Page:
New research project to examine impacts of the ‘Go Home’ Campaign
The University of Glasgow, in partnership with the University of Warwick has won a grant to research the wide-ranging impacts of the Home Office ‘Go Home’ immigration campaign.
The team, led by sociologist Dr Hannah Jones and includes Dr Emma Jackson from Urban Studies, University of Glasgow as Co-Investigator, will go beyond the Home Office’s internal evaluation of the ‘Go Home’ van to uncover impacts on local migrant and non-migrant communities, public debate and activism.
The grant, for £200,000 over 18 months, is one of the first successful applications to the Economic and Social Research Council new Urgency Grants Mechanism to support social science research projects responding quickly to urgent or unforeseen events.
The project will be carried out by researchers from universities across the UK and in conjunction with research partners Glasgow Refugee Asylum and Migration Network, Migrant Voice, Runnymede Trust and Scottish Refugee Council. Researchers will collaborate with community groups in Barking & Dagenham, Bradford, Birmingham, Cardiff, Ealing & Hounslow, and Glasgow.
Dr Emma Jackson, Urban Studies Journal Research Fellow, University of Glasgow said "Understanding the impact of the 'Go Home' posters and related campaigns is crucial. We need to understand how such policies affect the lives of migrants, local communities and good community relations.
“Public and political debate on migration and borders will continue with the Scottish Independence Referendum in September 2014, and the general election in May 2015. This provides a real opportunity to examine the impact of policy interventions on public debate about immigration across the UK. Glasgow is a key case study in the research as posters reading 'Is life here hard, why not go home' were piloted in the UKBA Brand Street Offices.''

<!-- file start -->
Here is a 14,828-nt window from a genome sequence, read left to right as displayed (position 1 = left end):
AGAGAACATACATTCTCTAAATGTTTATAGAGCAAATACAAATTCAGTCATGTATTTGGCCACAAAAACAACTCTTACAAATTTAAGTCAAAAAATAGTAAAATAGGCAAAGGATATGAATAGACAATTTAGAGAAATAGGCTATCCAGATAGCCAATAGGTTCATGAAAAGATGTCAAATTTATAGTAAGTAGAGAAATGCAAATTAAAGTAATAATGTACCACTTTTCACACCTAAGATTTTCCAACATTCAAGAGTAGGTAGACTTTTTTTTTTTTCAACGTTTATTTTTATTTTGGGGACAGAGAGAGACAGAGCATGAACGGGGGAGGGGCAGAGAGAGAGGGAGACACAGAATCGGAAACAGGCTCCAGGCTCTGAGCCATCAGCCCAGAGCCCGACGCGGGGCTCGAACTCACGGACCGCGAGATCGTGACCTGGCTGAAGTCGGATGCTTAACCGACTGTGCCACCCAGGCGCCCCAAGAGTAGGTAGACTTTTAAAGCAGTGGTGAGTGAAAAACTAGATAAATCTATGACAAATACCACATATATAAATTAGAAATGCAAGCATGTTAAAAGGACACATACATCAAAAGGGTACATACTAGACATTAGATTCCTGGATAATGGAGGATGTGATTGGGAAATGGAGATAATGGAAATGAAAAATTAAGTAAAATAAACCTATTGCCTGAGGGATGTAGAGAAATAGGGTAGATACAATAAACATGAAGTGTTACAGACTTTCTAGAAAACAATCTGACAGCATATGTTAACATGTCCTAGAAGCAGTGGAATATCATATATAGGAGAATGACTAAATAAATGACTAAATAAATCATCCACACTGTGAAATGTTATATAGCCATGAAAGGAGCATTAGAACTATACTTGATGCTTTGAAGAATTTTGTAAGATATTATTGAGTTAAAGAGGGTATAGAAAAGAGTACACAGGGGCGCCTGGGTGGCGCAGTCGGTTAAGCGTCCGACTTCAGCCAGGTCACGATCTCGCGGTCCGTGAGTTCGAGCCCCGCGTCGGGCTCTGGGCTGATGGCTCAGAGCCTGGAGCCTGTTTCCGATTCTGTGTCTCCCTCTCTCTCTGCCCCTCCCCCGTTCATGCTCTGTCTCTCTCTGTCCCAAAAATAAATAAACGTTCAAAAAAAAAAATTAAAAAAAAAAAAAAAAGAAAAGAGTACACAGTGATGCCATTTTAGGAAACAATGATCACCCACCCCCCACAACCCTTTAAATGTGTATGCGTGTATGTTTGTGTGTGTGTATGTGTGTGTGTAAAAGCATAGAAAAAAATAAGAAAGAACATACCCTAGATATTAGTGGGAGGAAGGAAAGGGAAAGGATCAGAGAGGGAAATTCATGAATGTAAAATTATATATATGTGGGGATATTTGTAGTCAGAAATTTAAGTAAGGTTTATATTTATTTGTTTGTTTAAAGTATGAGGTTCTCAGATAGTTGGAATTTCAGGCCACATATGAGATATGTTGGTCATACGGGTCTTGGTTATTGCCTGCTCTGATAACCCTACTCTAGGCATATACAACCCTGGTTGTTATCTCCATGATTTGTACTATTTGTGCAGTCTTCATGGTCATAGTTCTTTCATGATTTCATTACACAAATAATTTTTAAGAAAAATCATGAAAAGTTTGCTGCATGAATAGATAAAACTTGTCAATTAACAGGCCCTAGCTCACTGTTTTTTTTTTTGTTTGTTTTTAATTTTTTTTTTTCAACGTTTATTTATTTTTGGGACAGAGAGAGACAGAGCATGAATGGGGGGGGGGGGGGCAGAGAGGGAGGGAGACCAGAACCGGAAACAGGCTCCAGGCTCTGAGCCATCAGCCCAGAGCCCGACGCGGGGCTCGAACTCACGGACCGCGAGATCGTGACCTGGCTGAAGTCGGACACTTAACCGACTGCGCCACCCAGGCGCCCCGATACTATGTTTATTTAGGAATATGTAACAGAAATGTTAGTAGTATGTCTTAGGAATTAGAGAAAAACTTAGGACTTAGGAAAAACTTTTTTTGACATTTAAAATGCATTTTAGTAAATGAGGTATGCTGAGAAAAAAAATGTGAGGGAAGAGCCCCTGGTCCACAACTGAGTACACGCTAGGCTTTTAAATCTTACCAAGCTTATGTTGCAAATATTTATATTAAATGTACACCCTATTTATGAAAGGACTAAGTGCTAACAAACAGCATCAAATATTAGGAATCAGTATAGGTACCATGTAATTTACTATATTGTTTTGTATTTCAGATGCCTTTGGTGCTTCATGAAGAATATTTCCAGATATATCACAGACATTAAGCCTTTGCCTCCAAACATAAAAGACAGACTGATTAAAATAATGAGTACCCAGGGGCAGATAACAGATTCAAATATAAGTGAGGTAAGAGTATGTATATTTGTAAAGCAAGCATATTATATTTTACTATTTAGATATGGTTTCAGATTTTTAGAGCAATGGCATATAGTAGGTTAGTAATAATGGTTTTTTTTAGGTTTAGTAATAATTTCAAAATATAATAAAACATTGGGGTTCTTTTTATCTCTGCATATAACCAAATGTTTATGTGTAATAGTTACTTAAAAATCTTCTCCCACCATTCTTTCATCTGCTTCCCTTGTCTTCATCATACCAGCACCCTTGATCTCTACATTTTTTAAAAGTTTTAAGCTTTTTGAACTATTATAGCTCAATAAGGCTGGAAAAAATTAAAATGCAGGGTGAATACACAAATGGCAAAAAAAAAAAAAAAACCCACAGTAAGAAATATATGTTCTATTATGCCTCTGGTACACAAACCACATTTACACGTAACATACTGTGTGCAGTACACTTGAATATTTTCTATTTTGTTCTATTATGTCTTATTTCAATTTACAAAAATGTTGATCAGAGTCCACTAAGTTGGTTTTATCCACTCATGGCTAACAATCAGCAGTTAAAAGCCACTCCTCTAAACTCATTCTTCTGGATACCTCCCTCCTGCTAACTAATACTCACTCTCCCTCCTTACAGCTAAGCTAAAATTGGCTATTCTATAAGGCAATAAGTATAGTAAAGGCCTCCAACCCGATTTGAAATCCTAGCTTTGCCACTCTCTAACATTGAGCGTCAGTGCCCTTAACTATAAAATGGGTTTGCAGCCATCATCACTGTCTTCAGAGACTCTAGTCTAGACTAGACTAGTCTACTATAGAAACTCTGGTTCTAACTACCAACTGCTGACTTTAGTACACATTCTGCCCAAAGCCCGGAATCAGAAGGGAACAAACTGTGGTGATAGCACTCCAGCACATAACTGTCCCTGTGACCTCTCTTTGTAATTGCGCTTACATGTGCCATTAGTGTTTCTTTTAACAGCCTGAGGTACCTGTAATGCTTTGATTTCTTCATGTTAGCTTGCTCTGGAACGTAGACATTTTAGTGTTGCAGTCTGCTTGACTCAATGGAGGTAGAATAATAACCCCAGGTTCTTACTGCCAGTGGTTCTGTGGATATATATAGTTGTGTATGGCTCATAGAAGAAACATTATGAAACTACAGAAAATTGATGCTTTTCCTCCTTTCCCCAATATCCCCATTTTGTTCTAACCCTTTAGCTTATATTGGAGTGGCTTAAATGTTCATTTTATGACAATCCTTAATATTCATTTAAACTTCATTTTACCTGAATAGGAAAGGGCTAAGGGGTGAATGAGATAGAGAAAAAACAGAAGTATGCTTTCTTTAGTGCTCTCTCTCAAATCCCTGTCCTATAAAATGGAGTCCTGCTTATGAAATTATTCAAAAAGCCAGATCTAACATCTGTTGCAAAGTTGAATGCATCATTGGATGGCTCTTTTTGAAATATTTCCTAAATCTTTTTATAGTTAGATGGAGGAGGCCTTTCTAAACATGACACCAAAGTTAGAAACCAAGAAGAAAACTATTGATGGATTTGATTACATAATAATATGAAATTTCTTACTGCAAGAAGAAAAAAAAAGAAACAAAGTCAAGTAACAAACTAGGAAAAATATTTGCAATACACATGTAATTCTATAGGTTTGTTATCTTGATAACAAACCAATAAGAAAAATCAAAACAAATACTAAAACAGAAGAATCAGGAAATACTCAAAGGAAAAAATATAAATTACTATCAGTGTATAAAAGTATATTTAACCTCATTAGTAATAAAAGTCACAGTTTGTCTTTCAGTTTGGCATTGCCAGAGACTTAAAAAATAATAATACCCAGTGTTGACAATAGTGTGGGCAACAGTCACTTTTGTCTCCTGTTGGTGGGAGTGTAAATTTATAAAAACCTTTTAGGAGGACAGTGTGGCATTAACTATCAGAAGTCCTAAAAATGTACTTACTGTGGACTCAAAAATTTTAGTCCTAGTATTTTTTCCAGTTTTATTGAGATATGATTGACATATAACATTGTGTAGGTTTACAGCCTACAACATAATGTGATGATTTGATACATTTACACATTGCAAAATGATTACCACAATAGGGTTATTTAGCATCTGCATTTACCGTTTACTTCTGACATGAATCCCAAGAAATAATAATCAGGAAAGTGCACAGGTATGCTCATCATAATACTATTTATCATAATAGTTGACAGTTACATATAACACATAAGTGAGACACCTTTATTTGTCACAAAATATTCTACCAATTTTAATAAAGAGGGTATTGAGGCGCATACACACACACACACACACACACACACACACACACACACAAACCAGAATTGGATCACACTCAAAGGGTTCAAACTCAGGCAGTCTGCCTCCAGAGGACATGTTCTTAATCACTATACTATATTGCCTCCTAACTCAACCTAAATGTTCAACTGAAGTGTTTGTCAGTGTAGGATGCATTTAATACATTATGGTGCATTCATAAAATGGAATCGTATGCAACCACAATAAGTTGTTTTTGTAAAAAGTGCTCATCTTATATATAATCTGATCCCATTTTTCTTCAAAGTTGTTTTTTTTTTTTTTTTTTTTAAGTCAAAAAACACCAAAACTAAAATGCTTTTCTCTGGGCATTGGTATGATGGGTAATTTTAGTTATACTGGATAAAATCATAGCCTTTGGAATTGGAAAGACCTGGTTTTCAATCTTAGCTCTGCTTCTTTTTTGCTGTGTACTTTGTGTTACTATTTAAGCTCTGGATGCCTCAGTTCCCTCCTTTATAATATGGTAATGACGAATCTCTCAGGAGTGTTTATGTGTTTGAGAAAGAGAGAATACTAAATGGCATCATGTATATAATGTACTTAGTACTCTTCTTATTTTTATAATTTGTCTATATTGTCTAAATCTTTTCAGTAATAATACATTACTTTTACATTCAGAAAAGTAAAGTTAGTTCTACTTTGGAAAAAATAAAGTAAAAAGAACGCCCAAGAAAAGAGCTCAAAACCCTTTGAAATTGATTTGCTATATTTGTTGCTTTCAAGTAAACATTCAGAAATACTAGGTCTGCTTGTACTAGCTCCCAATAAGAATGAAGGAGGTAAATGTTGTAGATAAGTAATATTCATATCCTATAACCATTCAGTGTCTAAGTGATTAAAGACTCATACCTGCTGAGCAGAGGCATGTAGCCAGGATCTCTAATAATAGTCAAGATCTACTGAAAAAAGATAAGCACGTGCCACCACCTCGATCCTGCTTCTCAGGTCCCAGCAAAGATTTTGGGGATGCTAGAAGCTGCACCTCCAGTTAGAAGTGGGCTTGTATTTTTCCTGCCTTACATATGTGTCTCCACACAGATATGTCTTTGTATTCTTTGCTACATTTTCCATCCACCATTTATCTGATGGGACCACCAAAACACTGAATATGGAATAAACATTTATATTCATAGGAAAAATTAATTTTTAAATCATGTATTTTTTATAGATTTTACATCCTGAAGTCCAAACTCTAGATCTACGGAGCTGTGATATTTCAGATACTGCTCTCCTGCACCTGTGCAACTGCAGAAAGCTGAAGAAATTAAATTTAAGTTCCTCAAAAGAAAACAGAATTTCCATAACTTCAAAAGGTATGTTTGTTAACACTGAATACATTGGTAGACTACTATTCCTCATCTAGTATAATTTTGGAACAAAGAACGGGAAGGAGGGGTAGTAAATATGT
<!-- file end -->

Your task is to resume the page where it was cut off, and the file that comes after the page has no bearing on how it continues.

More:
In July 2013, the UK Home Office launched a series of high-profile interventions which directed public attention to an increasing ‘hard line’ from the government on ‘illegal immigration’, including: an advertising campaign in London boroughs calling on migrants with insecure legal status to ‘go home’; high-profile immigration checks and raids in public spaces; and pictures of arrests circulated through the Home Office Twitter account using the hashtag #immigrationoffenders. These initiatives have drawn public attention and generated debate and activism in an acute way which needs urgent attention.
Using a combination of online, textual and visual analysis, large-scale surveys, interviews and participant observation, this project will study the operation, impacts and implications of these initiatives, and the responses to them. The project will engage directly with policy makers, local activists and public debates, including through a series of public events and online dissemination through social media and a project blog.
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First published: 18 November 2013